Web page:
Villagers living around the Choeung Ek killing fields said on Tuesday that they are angry and worried that the government is sacrificing their livelihood in order to turn the genocide memorial into a business monopoly.
Phnom Penh Governor Kep Chuktema issued a directive Sept 30 banning all businesses and construction work within a 500-meter radius of the killing fields, for the stated purpose of preserving the natural tranquillity of the area.
“The municipality wants to collect all the money from the tourists,” said To Sary, 45, who operates a small shop along the access road to the site.
“That’s why they don’t allow us to do business,” he said.
Though he does sometimes sell bottled water and soft drinks to tourists visiting the killing fields, To Sary said most of his business involves selling gasoline from a hand-pumped barrel, drinks and other small goods to locals. He was disappointed to read the directive, which would mean quashing his plans to expand his home business into a 3-story operation.
To Sary said that the directive would also scare off property investors who have recently driven the price of land in the area to $30 per square meter.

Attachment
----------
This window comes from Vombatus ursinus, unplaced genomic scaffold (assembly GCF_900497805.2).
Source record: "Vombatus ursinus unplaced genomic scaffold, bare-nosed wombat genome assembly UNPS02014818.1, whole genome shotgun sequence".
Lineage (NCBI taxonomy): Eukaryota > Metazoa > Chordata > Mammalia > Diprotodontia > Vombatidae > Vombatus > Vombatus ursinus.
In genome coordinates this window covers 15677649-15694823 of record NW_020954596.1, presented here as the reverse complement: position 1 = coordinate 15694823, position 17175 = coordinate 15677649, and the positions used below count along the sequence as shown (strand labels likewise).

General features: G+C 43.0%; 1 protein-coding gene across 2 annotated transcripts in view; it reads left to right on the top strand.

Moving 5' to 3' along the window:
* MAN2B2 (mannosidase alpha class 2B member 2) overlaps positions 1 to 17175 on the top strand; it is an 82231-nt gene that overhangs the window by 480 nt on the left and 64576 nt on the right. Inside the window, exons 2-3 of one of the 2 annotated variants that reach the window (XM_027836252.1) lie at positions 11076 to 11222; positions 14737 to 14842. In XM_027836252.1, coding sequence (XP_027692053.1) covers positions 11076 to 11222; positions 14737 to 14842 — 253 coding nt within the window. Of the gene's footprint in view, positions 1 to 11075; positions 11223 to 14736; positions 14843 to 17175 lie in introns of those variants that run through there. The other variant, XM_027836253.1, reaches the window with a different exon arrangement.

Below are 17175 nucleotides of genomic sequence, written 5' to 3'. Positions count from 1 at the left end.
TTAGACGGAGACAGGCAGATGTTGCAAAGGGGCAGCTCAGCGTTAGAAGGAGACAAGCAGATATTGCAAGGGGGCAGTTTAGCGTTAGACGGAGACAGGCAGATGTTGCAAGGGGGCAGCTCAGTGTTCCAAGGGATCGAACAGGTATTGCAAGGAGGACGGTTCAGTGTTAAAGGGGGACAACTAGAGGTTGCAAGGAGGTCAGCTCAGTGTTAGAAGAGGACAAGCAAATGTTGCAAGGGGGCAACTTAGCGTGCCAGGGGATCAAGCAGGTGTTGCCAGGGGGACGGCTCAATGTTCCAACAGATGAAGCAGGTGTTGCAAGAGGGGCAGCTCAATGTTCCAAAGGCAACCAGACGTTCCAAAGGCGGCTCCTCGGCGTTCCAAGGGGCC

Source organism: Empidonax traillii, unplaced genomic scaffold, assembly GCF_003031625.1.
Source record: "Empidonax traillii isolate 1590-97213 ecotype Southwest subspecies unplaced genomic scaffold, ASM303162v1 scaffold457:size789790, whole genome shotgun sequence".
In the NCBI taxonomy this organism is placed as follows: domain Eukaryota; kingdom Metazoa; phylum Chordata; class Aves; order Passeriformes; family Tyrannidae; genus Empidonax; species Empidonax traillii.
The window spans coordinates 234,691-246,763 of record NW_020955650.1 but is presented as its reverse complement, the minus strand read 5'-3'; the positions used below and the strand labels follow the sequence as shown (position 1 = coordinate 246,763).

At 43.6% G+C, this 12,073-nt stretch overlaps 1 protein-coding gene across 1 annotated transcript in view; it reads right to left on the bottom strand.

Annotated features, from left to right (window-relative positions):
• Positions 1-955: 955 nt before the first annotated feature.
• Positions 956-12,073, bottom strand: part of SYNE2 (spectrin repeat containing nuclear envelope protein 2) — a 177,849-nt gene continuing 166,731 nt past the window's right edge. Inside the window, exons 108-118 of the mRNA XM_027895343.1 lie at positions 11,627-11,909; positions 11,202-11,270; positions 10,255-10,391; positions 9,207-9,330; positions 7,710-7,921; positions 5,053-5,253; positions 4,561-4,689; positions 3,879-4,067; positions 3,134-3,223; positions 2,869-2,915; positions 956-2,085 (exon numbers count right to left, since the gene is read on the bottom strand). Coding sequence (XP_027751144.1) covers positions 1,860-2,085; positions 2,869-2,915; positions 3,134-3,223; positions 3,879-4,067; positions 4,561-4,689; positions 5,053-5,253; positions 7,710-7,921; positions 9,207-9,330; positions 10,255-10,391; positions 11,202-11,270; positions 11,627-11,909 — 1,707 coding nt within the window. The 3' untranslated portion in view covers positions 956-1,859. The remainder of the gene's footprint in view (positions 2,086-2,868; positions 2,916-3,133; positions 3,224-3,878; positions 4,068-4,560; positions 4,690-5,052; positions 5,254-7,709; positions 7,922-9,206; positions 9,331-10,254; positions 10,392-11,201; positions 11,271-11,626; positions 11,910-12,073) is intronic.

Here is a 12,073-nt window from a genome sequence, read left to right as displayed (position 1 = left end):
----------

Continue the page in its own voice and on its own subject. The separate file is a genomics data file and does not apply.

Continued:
Sroeung Chhruy, 63, whose noodle shop is further down the road from Choeung Ek, questioned the decision to extend the development-free zone to half a kilometer. Nothing happening at his shop would effect the tranquility of the memorial located a few hundred meters away, he said.
“The municipality should allow landowners the right to do whatever they want on their land,” Sroeung Chhruy said. “It would be difficult if I couldn’t run the business.”
Youk Chhang, director of the Documentation Center of Cambodia, said that although it is important to the preserve and develop Choeung Ek in a responsible manner, local villagers should be the first to benefit.
The Japanese firm JC Royal, which has exclusive rights to manage and develop Choeung Ek for 30 years, is currently putting together a master plan for site development.
“They need to bring the local people into the master plan,” Youk Chhang said. “People in that area have been living with the memorial for the past 25 years, and it is a part of their lives.”
Choeung Ek General Manager Chou Sok Ty said that JC Royal intends to plant some trees and build a small cinema and a concrete fence around the site. The souvenir shop in front of the site will be allowed to stay, he added.
Workers at the souvenir shop said they make monthly contributions to those who run the memorial but declined further comment.
Phnom Penh Deputy Governor Mam Bun Neang said he did not know about the directive. Kep Chuktema could not be reached for comment.